and explore new ways to accomplish collaborative ecological restoration work.
Other volunteer partners include NFWF, American Rivers, Alpine Watershed
Group, Foothill Conservancy, Institute for Bird Populations, Center for Sierra
Nevada Conservation and the Washoe Tribe of Nevada and California.

“The Indian Valley Restoration Project is proof of what can happen when people
work toward a common vision,” Moore said. “Coca-Cola’s example of seeing
beyond the bottling plant to sustaining the forest ecosystems is a view that
includes the greater good.”

The Coca-Cola Company

The Coca-Cola Company (NYSE: KO) is the world's largest beverage company,
refreshing consumers with more than 500 sparkling and still brands. Led by
Coca-Cola, the world's most valuable brand, our Company's portfolio features
15 billion dollar brands including Diet Coke, Fanta, Sprite, Coca-Cola Zero,
vitaminwater, Powerade, Minute Maid, Simply, Georgia and Del Valle. Globally,
we are the No. 1 provider of sparkling beverages, ready-to-drink coffees, and
juices and juice drinks. Through the world's largest beverage distribution
system, consumers in more than 200 countries enjoy our beverages at a rate of
1.8 billion servings a day. With an enduring commitment to building
sustainable communities, our Company is focused on initiatives that reduce our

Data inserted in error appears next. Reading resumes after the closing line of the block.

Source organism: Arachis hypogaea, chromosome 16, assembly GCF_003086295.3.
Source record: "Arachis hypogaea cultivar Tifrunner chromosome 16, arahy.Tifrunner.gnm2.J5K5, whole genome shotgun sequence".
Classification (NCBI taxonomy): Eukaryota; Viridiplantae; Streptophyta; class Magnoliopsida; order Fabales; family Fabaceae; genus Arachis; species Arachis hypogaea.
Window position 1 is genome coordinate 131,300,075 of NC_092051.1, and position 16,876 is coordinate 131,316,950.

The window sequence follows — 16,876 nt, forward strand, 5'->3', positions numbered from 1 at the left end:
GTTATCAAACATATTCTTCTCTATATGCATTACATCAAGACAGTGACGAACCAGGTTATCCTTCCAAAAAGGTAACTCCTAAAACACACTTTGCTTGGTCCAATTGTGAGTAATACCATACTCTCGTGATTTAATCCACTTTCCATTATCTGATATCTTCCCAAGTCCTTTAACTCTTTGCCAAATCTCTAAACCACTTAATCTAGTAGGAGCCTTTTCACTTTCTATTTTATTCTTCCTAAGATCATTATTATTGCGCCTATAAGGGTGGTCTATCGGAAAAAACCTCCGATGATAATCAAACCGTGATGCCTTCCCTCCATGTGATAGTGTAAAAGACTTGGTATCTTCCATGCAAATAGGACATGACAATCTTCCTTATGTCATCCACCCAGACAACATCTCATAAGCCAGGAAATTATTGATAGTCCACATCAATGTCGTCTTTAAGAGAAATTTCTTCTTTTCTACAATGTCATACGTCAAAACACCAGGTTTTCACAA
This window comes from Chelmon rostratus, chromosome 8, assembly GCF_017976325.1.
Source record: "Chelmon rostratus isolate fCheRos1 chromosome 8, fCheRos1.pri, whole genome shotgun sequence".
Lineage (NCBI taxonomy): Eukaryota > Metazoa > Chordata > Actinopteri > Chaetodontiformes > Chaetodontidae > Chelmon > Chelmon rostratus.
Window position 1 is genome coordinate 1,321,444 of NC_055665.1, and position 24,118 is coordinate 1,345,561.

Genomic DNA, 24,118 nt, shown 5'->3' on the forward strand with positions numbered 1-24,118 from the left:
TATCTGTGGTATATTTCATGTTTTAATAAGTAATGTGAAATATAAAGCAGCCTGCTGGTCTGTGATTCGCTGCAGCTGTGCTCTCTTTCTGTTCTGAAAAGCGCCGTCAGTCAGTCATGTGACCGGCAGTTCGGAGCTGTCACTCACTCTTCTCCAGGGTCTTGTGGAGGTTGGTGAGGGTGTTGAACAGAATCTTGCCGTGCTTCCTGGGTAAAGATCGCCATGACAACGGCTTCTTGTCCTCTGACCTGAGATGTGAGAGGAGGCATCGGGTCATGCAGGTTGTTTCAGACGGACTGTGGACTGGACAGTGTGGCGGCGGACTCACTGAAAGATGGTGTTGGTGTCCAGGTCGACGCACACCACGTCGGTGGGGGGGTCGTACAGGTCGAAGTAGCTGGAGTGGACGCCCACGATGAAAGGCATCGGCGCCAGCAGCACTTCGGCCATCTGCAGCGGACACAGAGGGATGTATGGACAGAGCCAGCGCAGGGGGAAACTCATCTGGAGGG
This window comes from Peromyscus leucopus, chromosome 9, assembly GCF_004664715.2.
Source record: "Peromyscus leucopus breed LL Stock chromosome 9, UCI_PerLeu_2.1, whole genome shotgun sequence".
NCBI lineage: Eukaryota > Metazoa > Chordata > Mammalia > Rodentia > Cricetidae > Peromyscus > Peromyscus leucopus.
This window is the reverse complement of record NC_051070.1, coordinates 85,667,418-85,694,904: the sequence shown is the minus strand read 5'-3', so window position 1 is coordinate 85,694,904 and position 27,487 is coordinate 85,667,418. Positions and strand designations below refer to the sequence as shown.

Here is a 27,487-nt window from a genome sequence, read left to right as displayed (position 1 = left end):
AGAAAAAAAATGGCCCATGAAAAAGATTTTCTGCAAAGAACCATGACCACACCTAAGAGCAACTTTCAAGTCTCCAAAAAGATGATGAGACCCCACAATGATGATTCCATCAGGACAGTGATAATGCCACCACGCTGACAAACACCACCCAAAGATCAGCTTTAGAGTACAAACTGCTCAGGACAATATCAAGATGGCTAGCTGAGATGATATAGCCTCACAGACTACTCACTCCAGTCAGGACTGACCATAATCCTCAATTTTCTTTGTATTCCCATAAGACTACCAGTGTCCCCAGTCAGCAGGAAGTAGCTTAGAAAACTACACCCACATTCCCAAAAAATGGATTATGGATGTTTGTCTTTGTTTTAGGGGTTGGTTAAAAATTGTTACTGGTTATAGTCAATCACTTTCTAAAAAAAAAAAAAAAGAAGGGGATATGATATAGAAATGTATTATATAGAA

environmental footprint, support active, healthy living, create a safe,
inclusive work environment for our associates, and enhance the economic
development of the communities where we operate. Together with our bottling
partners, we rank among the world's top 10 private employers with more than
700,000 system employees. For more information, please visit
www.thecoca-colacompany.com or follow us on Twitter at twitter.com/CocaColaCo.

For more information on Coca-Cola’s commitment to recycling, water
conservation, and climate protection and what you can do to help, go to:
http://livepositively.com/en_us/planet?WT.srch=1#/planet

The U.S. Forest Service

The U.S. Department of Agriculture Forest Service is a Federal agency that
manages public lands in national forests and grasslands. The Forest Service is
also the largest forestry research organization in the world, and provides
technical and financial assistance to state and private forestry agencies. The
mission of the USDA Forest Service is to sustain the health, diversity, and
productivity of the Nation’s forests and grasslands to meet the needs of
present and future generations. The Pacific Southwest Region of the U.S.
Forest Service manages 20 million acres of National Forest land in California
and assists the State and Private forest landowners in California, Hawaii and
the U.S. Affiliated Pacific Islands. Eighteen national forests are located in
this region. For more information, please visit http://www.fs.usda.gov/r5 or
follow us on Twitter at usfs_r5.

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Contact:

The Coca-Cola Company
Corby Casler, 425-990-2542
C: 206-669-2978
ccasler@coca-cola.com